This might be a gorgeous kraut, but there are SO many other fermented and cultured foods - see which ones are YOUR favorites and why you should be eating them - every day!

10 Reasons to Eat More Fermented and Cultured Foods

This post may contain affiliate links, including those from, which means we earn a small commission off your purchases. And here's the thing: We only mention services and products that we think are truly worth your attention, whether they're free, paid, or otherwise. This site relies on YOUR trust, so if we don't stand behind a product 110%, it's not mentioned. Period.

This might be a gorgeous kraut, but there are SO many other fermented and cultured foods - see which ones are YOUR favorites and why you should be eating them - every day!
One of Nourishing Joy's Ten Real Food Goals is Eat (At Least) One Cultured or Fermented Food Each Day. But what's the big deal with fermented and cultured foods anyway?

I know many who are turned off by the word “fermented” (including myself, just a few years ago) as “fermented” conjures up images that are… well, unpleasant. Quite to the contrary, fermented and cultured foods are exquisitely exciting, delicious, and downright essential.

Long before refrigeration was available, lacto-fermentation was the method used to preserve food from the time of harvest into the winter months. It also has the side benefit of actually increasing the nutritional value of certain foods and of keeping our guts optimally healthy. The gut is where more than 95% of our digestion and absorption of nutrients take place, after all, so this is vastly important.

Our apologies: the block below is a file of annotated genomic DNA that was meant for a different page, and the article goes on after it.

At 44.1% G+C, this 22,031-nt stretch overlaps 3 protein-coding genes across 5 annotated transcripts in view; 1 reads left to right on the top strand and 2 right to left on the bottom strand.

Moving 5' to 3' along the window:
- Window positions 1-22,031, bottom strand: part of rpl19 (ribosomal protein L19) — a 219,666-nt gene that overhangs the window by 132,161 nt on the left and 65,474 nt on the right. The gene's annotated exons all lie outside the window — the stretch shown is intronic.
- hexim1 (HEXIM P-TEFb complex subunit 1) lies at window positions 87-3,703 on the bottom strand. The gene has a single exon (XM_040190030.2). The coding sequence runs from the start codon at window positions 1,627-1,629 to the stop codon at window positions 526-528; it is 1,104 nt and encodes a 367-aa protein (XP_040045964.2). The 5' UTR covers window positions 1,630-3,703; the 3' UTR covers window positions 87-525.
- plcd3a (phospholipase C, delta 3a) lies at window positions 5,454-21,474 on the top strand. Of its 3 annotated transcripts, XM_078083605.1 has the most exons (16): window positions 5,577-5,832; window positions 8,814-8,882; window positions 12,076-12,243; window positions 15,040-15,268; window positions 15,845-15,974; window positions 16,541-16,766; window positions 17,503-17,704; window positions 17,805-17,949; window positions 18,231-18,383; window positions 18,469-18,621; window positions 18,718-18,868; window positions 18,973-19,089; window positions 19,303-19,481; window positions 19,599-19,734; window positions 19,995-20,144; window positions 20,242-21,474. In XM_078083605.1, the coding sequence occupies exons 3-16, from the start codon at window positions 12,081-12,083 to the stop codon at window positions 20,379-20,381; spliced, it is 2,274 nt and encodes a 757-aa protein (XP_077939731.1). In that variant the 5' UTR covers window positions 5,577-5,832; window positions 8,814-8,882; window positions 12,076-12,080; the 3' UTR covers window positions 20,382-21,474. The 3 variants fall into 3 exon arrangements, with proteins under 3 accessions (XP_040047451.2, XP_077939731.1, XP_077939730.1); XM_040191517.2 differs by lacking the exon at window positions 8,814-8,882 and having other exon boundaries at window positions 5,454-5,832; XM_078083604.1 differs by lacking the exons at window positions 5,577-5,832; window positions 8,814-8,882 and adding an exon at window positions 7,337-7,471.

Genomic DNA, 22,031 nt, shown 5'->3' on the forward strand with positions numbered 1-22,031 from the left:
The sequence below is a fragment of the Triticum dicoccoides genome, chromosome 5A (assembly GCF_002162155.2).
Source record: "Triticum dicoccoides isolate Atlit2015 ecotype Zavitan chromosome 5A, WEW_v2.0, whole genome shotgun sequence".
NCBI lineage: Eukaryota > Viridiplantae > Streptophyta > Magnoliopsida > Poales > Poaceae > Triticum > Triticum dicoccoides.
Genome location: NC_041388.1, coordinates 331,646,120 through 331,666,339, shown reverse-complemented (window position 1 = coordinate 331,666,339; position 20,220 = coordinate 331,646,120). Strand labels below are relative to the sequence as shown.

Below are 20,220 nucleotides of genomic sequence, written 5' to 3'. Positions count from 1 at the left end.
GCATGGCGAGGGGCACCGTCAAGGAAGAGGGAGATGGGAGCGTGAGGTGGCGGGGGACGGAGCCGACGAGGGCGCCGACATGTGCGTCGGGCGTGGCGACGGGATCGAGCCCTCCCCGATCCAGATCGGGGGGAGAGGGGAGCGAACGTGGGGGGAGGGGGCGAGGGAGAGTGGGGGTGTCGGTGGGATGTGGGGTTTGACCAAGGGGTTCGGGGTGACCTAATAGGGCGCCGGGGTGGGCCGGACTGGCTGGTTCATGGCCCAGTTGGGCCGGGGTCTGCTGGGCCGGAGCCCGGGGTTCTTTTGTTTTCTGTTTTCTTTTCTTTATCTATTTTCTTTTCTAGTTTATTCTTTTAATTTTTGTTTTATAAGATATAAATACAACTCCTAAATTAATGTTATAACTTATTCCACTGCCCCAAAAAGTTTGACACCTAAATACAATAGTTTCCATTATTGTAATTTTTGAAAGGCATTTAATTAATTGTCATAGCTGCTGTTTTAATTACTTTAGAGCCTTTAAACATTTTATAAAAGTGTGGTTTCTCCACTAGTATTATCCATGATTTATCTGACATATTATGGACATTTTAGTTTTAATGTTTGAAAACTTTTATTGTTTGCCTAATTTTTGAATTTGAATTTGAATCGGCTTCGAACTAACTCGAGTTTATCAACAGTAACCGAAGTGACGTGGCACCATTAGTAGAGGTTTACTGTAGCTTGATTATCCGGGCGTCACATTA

A note about the term lacto-fermentation:  this fermentation process doesn't have anything to do with lactose or dairy products. It actually refers to the lactobacilli – more affectionately known as lactic acid bacteria – that are present during fermentation.

And fermented foods aren't just shredded vegetables, like sauerkraut or the gorgeous kraut pictured above. Fermented foods include salami, yogurt, lox, sourdough bread, pickles, kombucha, and many many more! If you need inspiration to figure out which fermented and cultured foods you like best, start with our list of 101 Fabulous Fermented Foods.

So here are ten reasons why you should eat at least one fermented or cultured food every day.

How to Eat More Fermented and Cultured Foods

Fermenting vegetables increases their nutritional content

We all know fresh vegetables are a treasure trove of vitamins and minerals necessary for our health. However, in the fermentation process, the beneficial bacteria create enzymes and additional vitamins, which makes them even healthier than they were in their raw state.

Fermented foods heal the intestinal tract from damage and restore optimal health

Our modern diet, even of those of us who try to “eat healthy,” is composed of enormous amounts of refined and processed foods.  These foods ravage the gut by blunting the villi (the little “fingers” that grab and process each bit of food) and killing off the beneficial bacteria, leaving the intestinal walls raw, inflamed, and unable to efficiently absorb nutrients. Yet eating fermented foods can actually heal the gut by repopulating it with multiple strains of beneficial bacteria and providing a proper pH balance.

If you suffer from lactose intolerance, gluten intolerance, irritable bowel syndrome, Crohn's disease, celiac disease, yeast infections, chronic flatulence or constipation, or environmental allergies, fermented foods may be especially important in your dietary regimen to encourage respite and healing.

Beneficial bacteria provide enzymes which aid in digestion

Fermented foods are rich in enzymes that assist us in assimilating our food. Most foods require a specific enzyme to “unlock” their nutritional potential, so these enzymes are essential. Take milk for example – it contains the sugar lactose and we need the enzyme lactase in order to assimilate lactose. By culturing that milk into a variety of products, such as yogurt or kefir, those enzymes proliferate and thus the food is easier for us to digest.

Lactic acid bacteria stimulate and support the immune system